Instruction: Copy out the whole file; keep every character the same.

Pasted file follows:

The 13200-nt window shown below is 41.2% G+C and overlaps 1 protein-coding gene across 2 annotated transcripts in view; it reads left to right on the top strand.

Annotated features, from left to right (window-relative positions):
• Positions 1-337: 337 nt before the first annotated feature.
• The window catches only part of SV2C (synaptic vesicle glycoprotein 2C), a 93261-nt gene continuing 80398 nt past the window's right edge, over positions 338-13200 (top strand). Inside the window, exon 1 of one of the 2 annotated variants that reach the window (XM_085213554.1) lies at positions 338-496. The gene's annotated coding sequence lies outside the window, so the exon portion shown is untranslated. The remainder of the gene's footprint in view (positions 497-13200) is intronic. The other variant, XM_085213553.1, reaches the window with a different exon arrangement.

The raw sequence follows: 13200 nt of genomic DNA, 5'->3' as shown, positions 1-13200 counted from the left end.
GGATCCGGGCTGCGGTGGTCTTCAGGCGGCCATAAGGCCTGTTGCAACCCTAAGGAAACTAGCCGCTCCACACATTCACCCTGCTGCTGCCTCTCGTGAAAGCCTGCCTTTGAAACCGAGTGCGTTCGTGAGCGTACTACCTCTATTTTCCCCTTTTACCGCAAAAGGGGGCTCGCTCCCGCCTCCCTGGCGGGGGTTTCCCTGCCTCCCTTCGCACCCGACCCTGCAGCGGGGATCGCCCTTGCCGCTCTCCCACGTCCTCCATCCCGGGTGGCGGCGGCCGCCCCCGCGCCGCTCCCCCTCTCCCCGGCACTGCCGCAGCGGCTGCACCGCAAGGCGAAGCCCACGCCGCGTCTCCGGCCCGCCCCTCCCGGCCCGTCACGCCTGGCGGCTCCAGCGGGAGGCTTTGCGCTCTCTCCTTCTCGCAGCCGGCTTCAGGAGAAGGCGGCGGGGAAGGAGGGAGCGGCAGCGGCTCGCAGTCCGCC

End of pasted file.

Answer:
The 13200-nt window shown below is 41.2% G+C and overlaps 1 protein-coding gene across 2 annotated transcripts in view; it reads left to right on the top strand.

Annotated features, from left to right (window-relative positions):
• Positions 1-337: 337 nt before the first annotated feature.
• The window catches only part of SV2C (synaptic vesicle glycoprotein 2C), a 93261-nt gene continuing 80398 nt past the window's right edge, over positions 338-13200 (top strand). Inside the window, exon 1 of one of the 2 annotated variants that reach the window (XM_085213554.1) lies at positions 338-496. The gene's annotated coding sequence lies outside the window, so the exon portion shown is untranslated. The remainder of the gene's footprint in view (positions 497-13200) is intronic. The other variant, XM_085213553.1, reaches the window with a different exon arrangement.

The raw sequence follows: 13200 nt of genomic DNA, 5'->3' as shown, positions 1-13200 counted from the left end.
GGATCCGGGCTGCGGTGGTCTTCAGGCGGCCATAAGGCCTGTTGCAACCCTAAGGAAACTAGCCGCTCCACACATTCACCCTGCTGCTGCCTCTCGTGAAAGCCTGCCTTTGAAACCGAGTGCGTTCGTGAGCGTACTACCTCTATTTTCCCCTTTTACCGCAAAAGGGGGCTCGCTCCCGCCTCCCTGGCGGGGGTTTCCCTGCCTCCCTTCGCACCCGACCCTGCAGCGGGGATCGCCCTTGCCGCTCTCCCACGTCCTCCATCCCGGGTGGCGGCGGCCGCCCCCGCGCCGCTCCCCCTCTCCCCGGCACTGCCGCAGCGGCTGCACCGCAAGGCGAAGCCCACGCCGCGTCTCCGGCCCGCCCCTCCCGGCCCGTCACGCCTGGCGGCTCCAGCGGGAGGCTTTGCGCTCTCTCCTTCTCGCAGCCGGCTTCAGGAGAAGGCGGCGGGGAAGGAGGGAGCGGCAGCGGCTCGCAGTCCGCC